Sorry, I know absolutely NOTHING about electronics and such, so this may be a stupid question, but does this mean that the wire cords that come with these speakers to plug into a received are the wire kind, with the little exposed wires on the end that you clip into the receiver? They're not like, the red and yellow audio input/output type plugs that would go into a tv or vcr? I'm just trying to be sure, because my receiver is an older Pioneer and only takes the exposed wire-clippy type of connections, not the newer red and yellow cable type.
Wow that sounds stupid..... any help would be appreciated.
Well, from what I understand from the response I was originally given, and from my own experience, these speakers come with audio wire that you could hook up into the speakers and to your receiver. Apparently the quality of the wires that comes with these is not very good, something I cannot attest to since I ended up not getting these. Maybe someone with hands-on experience can enlighten us?
Mr. Wellman is wrong. The wires Sony includes are perfectly fine.
Properly-made speaker wires don't sound better or worse, but thicker ones will work better over long distances (>50 feet).
Why you would want these little bookshelf speakers to be dozens of feet apart is beyond me, unless you are using them for background speakers in a store or restaurant. In that case, use good-quality zip cord from a hardware store or speaker wire from Radio Shack. Follow these guidelines: Less than 80 feet: 16 gauge wire 80 to 200 feet: 14 gauge >200 feet: 12 gauge
Mr. Wellman will probably reply with a lot of hokum about audiophile speaker wires that cost 10X more than these speakers, their "skin effects", impedance and the like, but the laws of physics say otherwise.
Sony's wires are adequate for short distances, zip cord for longer distances and lower-gauge wire for very long distances.
The SS-B3000 or 1000 will NOT work with out an amp or a receiver. The Logitech Z-2300 speakers that he got do have a powered sub-woofer and 2 powered book shelf speakers. They are made for computers but sound great and would also sound just as good on a TV if you could still find them. Last time I looked they were discontinued and some people wanted crazy money for them. The MSRP. IS $149.95 for this great sounding speaker set up.
Thanks for the reply. I wasn't sure if they brought audio wire or not and this cleared that up. I already knew that you need a receiver for these as these aren't 'plug and play' computer speakers, but thanks for being thorough. Actually, due to not having much space where I wanted to use these, I ended up getting the logitech z2300 2.1 speaker system for my tv which sounds excellent for my ears.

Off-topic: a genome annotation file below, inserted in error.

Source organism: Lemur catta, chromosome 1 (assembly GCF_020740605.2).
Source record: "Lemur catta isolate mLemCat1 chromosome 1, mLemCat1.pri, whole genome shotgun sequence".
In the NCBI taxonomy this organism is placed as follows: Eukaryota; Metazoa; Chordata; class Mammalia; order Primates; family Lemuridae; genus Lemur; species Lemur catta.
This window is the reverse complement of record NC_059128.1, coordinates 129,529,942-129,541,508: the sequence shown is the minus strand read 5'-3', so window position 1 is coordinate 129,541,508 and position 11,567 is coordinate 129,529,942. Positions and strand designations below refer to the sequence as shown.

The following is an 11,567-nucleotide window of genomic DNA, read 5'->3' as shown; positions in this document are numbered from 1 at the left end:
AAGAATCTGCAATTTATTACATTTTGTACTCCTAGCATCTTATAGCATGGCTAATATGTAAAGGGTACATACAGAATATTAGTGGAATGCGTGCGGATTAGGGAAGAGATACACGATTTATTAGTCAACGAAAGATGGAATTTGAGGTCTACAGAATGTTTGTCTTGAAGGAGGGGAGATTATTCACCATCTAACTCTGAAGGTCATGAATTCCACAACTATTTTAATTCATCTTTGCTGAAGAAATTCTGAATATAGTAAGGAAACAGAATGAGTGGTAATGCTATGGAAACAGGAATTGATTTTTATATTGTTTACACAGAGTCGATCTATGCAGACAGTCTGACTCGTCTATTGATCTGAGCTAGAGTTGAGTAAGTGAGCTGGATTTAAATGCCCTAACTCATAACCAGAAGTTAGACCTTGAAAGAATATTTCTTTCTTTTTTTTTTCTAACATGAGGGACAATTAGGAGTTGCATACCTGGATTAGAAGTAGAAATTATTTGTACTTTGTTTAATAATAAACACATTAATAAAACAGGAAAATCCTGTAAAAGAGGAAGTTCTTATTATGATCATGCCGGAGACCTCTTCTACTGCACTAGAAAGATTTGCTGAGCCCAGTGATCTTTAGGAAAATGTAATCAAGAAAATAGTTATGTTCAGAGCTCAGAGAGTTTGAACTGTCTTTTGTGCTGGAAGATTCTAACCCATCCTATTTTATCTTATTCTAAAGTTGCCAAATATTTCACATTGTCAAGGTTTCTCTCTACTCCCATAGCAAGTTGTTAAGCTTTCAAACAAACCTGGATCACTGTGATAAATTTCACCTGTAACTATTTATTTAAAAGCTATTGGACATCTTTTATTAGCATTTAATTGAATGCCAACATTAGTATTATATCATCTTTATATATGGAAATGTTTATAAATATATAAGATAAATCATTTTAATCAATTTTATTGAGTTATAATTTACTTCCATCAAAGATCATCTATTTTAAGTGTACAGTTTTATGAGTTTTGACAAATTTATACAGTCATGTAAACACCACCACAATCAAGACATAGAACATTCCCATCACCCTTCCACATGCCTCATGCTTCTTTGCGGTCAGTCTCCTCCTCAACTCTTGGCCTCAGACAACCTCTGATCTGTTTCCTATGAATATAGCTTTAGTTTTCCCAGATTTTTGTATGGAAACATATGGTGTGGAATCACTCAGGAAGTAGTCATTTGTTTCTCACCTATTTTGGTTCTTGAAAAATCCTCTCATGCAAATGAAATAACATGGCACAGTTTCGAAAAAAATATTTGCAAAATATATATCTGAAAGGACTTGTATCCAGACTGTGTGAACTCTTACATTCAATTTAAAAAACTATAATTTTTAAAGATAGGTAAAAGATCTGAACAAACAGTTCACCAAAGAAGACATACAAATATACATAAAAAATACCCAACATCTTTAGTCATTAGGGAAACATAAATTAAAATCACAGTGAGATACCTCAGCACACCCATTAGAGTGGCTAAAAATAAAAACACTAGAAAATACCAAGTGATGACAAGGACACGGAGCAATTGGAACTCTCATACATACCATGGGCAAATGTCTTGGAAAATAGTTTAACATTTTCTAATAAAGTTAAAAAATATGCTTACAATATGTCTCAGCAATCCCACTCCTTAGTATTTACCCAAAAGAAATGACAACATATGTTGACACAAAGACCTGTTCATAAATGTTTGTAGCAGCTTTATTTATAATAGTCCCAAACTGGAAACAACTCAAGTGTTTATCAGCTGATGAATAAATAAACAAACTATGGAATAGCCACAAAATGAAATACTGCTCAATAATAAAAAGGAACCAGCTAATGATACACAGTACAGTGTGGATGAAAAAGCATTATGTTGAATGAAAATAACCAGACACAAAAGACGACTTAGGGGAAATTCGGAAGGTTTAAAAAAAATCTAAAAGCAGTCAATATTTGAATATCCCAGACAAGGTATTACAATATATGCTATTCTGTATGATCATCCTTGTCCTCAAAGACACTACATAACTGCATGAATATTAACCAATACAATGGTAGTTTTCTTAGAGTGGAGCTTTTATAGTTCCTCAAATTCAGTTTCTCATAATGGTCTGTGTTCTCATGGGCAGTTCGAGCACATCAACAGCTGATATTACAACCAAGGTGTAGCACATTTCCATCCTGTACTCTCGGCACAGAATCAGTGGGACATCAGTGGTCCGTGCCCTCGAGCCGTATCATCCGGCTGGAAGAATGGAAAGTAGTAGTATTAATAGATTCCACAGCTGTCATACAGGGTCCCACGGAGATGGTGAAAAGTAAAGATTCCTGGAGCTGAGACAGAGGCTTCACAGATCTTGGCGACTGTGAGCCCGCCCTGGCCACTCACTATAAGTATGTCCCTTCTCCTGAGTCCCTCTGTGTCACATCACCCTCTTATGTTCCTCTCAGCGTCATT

Can you connect the sony speakers onto your blue ray player or tv without a receiver? Does the speakers have a wire where u can connect it to a jack on the tv or blue ray? (I am not tech savy and I don't even know if I am making sense right now but any information would help). I just need extra sound to play music, since my samsung tv has low sound quality. Also, I don't want to spend too much money on additional products.
D Roberts to answer your question 99% of all speakers have a "clip type" connection or something compatable. Like the floor speakers made by sony connect by unscrewing/screwing a cylinder over a metal post the wire goes into. Some times a few stereos or theaters in a box will have proprietary type connections that make it hard to lengthen speaker wire or hook up new/better speakers. But pretty much any aftermarket (or better) speaker you buy will connect to the clip style connections.
ANd yes they come with thin cheap wire. It will work but if you want the best connection get some thicker wire.
Yes - this means the wires that have the exposed ends that connect the receiver to the speakers.
The colored ones have those plugs (called RCA plugs) that connect various pieces of line-level audio.
The 3-wire colored ones (white, red & yellow) connect to your TV and should be made specifically for that purpose, as audio cables may or may not be adequate.
NOTE: Where this becomes confusing is that some old stereo systems (such as Suzanne Coleman's) use RCA plugs to connect the amp to the speakers, though this is rare nowadays. If that is what you need, you can buy them from car stereo installers, Radio Shack and the like.
When in doubt, look at the labels on the back of the equipment or even (gasp!) read the directions.